Slim victory for Moldova liberals


30 September 2010

Moldova's liberals beat opposition Communists in parliamentary election but results showed it lacked the majority needed to name a pro-Western president for Europe's poorest state.

With all votes counted from Sunday's election, the third in the former Soviet republic in less than two years, the three-member liberal alliance had 52.1 per cent of the vote, the election commission said on Monday.

The figure translated into 59 seats for the coalition, just short of the 61 needed to elect the president and overcome Communist Party resistance to a leader who could pull the tiny republic further from its Soviet past.

The Communist Party took 39.3 per cent of the ballots and 42 of the 101 seats, the commission said, enough to continue a political stalemate that has left the country without a full-time president for more than a year.

International observers from the Organization for Security and Co-operation in Europe (OSCE) and the Council of Europe said the vote met most international standards.

"These elections reflected the will of the people," said the head of the OSCE Parliamentary Assembly delegation Tonino Picula in a statement.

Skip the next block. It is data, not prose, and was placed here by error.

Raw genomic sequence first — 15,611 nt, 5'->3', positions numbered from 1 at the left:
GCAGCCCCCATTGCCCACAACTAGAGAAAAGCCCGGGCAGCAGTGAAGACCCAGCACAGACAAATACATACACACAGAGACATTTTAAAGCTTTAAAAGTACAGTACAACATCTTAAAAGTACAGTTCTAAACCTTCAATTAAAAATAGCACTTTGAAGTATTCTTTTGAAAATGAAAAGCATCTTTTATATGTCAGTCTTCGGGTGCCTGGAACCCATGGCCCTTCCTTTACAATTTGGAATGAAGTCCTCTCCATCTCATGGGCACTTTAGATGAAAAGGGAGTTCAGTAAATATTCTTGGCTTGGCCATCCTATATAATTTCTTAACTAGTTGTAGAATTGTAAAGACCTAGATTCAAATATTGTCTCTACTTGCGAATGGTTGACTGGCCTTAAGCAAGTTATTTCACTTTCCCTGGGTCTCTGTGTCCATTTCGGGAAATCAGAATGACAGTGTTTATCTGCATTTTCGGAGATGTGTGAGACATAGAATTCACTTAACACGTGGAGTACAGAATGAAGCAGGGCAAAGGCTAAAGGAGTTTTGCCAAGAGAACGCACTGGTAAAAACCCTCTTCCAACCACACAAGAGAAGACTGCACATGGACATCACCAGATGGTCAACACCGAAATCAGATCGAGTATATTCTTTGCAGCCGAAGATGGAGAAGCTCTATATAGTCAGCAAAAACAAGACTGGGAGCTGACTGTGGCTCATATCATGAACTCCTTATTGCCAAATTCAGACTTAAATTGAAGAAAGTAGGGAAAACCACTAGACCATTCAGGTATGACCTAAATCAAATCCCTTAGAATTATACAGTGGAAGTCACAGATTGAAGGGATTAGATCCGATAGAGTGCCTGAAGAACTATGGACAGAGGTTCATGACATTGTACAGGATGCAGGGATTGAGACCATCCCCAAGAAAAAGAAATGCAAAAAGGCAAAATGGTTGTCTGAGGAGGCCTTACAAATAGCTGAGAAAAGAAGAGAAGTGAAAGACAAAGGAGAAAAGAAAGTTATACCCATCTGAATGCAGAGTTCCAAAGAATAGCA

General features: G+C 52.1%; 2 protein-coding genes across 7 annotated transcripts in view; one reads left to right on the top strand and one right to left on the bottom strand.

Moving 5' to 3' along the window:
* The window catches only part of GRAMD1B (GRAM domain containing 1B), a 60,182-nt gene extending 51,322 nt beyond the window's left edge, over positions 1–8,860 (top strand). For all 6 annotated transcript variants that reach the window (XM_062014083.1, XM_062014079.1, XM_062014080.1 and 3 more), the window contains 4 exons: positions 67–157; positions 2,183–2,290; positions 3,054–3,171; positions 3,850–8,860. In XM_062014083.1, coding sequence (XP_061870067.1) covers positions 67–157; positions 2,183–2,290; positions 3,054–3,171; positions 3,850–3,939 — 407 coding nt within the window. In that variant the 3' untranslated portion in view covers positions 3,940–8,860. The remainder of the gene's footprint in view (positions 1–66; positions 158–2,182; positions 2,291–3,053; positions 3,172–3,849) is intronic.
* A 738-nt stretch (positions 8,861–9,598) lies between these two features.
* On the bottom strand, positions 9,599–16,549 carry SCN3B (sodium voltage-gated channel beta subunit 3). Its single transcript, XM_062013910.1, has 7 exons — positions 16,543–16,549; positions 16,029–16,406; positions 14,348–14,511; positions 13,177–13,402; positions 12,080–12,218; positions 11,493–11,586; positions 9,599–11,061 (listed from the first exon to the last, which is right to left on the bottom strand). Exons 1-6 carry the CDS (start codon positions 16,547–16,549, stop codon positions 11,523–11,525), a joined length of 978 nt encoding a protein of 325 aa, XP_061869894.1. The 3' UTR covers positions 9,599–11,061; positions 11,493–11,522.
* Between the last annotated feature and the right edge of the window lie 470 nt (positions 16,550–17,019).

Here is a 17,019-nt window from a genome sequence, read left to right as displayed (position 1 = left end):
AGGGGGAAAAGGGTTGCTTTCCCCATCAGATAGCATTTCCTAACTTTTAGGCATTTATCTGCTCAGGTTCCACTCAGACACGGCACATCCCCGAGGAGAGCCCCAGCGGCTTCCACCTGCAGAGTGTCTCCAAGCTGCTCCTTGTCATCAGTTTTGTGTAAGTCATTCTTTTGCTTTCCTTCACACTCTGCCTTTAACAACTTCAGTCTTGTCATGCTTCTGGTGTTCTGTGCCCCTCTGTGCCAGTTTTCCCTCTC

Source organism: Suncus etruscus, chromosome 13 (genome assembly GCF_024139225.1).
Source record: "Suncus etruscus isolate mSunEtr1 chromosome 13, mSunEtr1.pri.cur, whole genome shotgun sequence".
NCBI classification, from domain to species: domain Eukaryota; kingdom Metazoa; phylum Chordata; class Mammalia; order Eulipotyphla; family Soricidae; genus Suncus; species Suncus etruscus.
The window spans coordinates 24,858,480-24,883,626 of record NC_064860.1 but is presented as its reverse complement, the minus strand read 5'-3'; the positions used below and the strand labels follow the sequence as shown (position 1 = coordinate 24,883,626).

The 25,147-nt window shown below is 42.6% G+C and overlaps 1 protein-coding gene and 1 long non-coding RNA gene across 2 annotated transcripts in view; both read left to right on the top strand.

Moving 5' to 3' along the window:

Stalemate remains

The pro-Western alliance -- which is pushing the country toward EU membership despite its dire economic record -- is made up of Prime Minister Vlad Filat's Liberal Democratic Party of Moldova, the Democratic Party of Moldova, and parliament speaker Mihai Ghimpu's Liberal Party.

The prime minister's party came in well ahead of the others and is set to assume the leading role in any future leadership negotiations.

But the liberals have lost a vital fourth member - the Our Moldova Alliance that was part of the coalition since July 2009.

The loss of its five seats now looks crucial and the coalition appears certain to require the support of independents to win outright control.

"Any (coalition) is possible. Everything should be discussed," Gimpu said a few hours into the vote count.

Filat said the liberal parties would discuss the "creation of future ruling coalition" as early as Tuesday.

The Communist Party blocked all previous efforts to pick a president who would use a stronger alliance with neighbouring EU member Romania to bring the country into Europe's fold.

Communist leaders gave initial indications that they might yet challenge Sunday's outcome. They said they were conducting their own vote count and confident of winning up to 65 per cent of the vote.

Moldova was part of Romania between 1918 and World War II, when it was annexed by the Soviet Union under Stalin.

It remains a Romanian-speaking country with strong cultural ties to Russia.



Nat Parry

Head of Communications and Press

Office: +45 33 37 80 55
Mobile: +45 60 10 81 77
Email: [email protected]

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